Yes, of course. Okay, so like, the most of like the main settlements that are established like in the hills of South Hebron Hills, like there is a chain of settlement on the hills that separate Masafer Yatta from the city of these settlements, they were just like a military bases after the Israeli army occupied West Bank in 1967. Like my father and my grandfather told me that at the beginning, they were just like military bases for the Army where the army Israeli Army in 1967 arrived and settled in with caravans. But at the beginning of 1980s patrons feel like the military bases to tourism rental neighborhoods, which is settlements in a clear light violation to international law. Israel has the intention of bringing Israeli people as settlers to live in a Palestinian lands in the occupied territories. So that time like the the nearest settlements, which is less than one kilometers away from my home village was established is the Settlement of Maon and the settlement expanded in the early 2000s. With the with the hub with the outpost of Havat Maon. Since then, like settlers have taken over a majority of our grazing and land belonging, which is belonging to Palestinian villages in the area, the army and the settlers like seem to be working in tandem to steal our resources. Soldiers take our land under the guise of security, only then to give it to settlers to establish agricultural outposts. Because like settler expansion and violence take place under the protection of the army and with legal support, whether it is a firing zone or by using the outdated Ottoman laws, to seize control of a huge swaths of land that are then declare the state land. So there is a full cooperation between the settlers and the military. Since that like how it affected me myself, like since the establishment or my family or my village since the establishment of Havat Maon, which as I said it was expanded from the settlement of my own the area between Tuba, my home, and the outputs took apart my own has been a regular site of harassment by settlers and the military. But like as the sheep and the land is our only livelihood we continued like to graze in the area despite all the harassment and violence and risk of arrest and injury. Yet at the beginning of the year, like this year in April, my own extended again with a new outpost which prevented us from accessing the whole fields where we regularly graze, also it was like established on on on the road that connect my village Tuba to the to the city of via that path is just like less than three kilometers which is 20 minutes from my home until 2002 we used to be working 10 minutes we will be in the city of Yatta. But after Havat Maon was established as a result of the settler violence, this that road it was also blocked. So from 2002 until today, the residents of Tuba have to make a detour of extra 20 kilometers to reach to the city. The city of Yatta is the address of the people of Tuba and Masafer Yatta for healthcare and food and water. Beside that that road it used like to lead to my school as in our area as a firing zone and area. See under those excuses. We are not even allowed to build any kind of infrastructure beside like health units or kindergartens. In our school we have in our village, we have none. So we have to go to the nearest that used to be the nearest village, which is the village of a-Tuwani. But after How about my own establishment between my home village Tuba and my school and a-Tuwani that road that lead and became inside how Havat Maon it became very dangerous to pass through.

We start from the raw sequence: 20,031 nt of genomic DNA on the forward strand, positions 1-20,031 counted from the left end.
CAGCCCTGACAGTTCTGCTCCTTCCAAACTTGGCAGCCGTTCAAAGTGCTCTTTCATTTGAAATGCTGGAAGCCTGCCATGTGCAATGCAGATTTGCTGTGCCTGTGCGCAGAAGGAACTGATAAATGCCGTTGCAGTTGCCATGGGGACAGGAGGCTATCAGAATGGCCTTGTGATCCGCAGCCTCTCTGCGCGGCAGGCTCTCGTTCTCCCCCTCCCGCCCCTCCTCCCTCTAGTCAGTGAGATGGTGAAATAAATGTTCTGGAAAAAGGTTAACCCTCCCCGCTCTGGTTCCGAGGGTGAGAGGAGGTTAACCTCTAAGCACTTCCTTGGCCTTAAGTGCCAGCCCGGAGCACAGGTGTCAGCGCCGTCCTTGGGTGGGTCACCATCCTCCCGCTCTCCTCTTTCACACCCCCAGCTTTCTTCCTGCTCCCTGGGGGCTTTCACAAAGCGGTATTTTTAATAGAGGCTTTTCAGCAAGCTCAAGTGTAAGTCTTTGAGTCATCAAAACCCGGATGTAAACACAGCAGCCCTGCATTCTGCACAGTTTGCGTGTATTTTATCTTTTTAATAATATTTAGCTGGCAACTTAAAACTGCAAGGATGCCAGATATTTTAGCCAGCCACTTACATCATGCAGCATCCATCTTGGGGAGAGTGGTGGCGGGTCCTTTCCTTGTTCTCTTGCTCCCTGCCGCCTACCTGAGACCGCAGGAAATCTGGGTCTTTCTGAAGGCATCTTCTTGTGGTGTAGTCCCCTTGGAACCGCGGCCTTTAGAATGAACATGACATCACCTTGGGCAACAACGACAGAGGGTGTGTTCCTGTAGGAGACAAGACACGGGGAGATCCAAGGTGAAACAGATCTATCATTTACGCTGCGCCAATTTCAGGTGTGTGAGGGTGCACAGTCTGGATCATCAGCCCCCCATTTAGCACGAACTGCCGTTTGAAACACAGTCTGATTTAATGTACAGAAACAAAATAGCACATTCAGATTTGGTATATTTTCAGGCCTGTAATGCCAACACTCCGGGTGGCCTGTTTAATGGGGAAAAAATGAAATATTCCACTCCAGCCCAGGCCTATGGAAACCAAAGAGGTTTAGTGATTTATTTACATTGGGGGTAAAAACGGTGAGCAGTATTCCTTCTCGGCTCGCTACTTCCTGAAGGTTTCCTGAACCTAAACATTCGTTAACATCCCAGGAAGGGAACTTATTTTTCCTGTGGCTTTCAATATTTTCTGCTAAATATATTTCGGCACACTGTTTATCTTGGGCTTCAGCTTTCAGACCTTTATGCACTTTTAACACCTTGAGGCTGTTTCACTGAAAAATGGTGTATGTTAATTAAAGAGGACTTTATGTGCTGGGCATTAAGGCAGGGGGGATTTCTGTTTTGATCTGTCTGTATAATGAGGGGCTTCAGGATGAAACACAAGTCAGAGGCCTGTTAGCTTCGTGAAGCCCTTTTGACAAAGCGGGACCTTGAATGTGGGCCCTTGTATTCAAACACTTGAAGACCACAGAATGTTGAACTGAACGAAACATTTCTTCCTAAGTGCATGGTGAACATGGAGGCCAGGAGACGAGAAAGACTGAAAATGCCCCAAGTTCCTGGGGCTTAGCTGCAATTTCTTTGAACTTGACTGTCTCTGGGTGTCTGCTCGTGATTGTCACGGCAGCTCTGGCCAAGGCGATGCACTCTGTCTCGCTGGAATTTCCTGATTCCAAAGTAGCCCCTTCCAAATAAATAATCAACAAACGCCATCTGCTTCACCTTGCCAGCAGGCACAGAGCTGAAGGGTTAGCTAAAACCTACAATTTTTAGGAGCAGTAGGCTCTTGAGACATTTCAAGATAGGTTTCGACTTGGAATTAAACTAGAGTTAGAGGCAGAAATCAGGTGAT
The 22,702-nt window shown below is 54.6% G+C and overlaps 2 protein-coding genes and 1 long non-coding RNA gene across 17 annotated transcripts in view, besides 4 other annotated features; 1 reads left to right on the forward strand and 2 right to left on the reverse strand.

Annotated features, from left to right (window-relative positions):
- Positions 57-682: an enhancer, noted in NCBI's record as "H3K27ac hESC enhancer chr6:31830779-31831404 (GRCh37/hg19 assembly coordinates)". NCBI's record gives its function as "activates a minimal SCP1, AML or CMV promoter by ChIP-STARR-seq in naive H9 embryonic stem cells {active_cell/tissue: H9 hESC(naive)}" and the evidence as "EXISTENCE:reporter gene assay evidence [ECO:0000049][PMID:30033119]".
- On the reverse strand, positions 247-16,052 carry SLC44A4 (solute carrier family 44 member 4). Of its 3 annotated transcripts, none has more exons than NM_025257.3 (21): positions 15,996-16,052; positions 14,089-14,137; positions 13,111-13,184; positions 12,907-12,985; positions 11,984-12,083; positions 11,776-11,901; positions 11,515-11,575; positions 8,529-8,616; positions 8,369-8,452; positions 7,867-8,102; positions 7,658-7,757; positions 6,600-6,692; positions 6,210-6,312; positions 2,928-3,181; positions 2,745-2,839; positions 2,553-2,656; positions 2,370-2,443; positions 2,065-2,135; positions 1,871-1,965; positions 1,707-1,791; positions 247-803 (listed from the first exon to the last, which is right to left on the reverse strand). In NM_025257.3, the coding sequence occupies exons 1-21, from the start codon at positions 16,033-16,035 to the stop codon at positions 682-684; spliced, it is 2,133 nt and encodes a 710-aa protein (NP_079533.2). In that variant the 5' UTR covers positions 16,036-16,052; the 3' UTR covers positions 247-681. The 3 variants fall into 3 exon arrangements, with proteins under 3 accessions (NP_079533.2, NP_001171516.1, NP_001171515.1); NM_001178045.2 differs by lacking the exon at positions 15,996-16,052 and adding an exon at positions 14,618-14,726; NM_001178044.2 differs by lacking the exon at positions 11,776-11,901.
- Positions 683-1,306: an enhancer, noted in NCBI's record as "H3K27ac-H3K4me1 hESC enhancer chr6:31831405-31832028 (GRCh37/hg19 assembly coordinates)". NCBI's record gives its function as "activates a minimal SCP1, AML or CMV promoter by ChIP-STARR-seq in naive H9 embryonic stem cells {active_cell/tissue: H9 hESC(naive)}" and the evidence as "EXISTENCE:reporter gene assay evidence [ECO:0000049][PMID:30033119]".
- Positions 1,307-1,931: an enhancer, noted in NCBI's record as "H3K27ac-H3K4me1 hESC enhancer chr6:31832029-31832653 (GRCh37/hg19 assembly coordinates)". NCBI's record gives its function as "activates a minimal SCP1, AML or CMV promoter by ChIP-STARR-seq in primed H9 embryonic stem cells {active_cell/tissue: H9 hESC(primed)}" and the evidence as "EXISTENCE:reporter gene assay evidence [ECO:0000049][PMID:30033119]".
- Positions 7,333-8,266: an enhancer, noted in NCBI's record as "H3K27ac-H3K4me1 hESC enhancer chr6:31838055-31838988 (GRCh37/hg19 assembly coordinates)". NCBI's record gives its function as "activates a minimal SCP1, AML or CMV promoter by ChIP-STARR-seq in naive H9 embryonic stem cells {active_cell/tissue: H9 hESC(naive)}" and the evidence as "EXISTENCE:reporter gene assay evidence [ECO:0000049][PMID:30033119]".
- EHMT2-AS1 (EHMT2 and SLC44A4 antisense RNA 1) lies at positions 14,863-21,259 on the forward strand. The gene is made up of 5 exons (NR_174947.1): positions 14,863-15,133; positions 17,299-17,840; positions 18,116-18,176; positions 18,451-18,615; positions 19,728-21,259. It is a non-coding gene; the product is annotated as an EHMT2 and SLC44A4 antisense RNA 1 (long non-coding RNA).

That was in 2002. The last time one of us tried to use that road. It was my uncle, the settlers attacked him and they broke his tractor and injured him. From 2002 until 2004. The kids used like to like to make a detour around away from the outpost with extra ten kilometers climbing the hills at the morning and afternoon going and coming back to school. In 2004, a group of American volunteers from the Christian Peacemaker team decided to accompany the kids back from from the road through the outposts. But in September 2004, in at the beginning at the first week of the school most settlers put chains and sticks and attached the kids and the volunteers. So following that attack, and instead of for instance, this Havat Maon outpost it's also illegal in the in the Israeli in the Israeli law. So depending to the Israeli law this outpost was illegal. So, Israel didn't open investigation about like those criminals, masked guys who came out from the few cottages that settle and among the forests, or open an investigation for the attacks of the American citizens, or the six, seven years old kids who are going to school. So they end up in the child committee in the Knesset, they decided that military will ask for the kids at the morning and afternoon. So since 2004 until today, the kids at Tuba have to wait at the morning from their home site until an army and IDF patrol show up in the outpost to accompany them one kilometers from their road inside the outpost until their home. So that's like how it affected how like the settler violence effect affected me and until like for the livelihood of my family. I have like so many stories.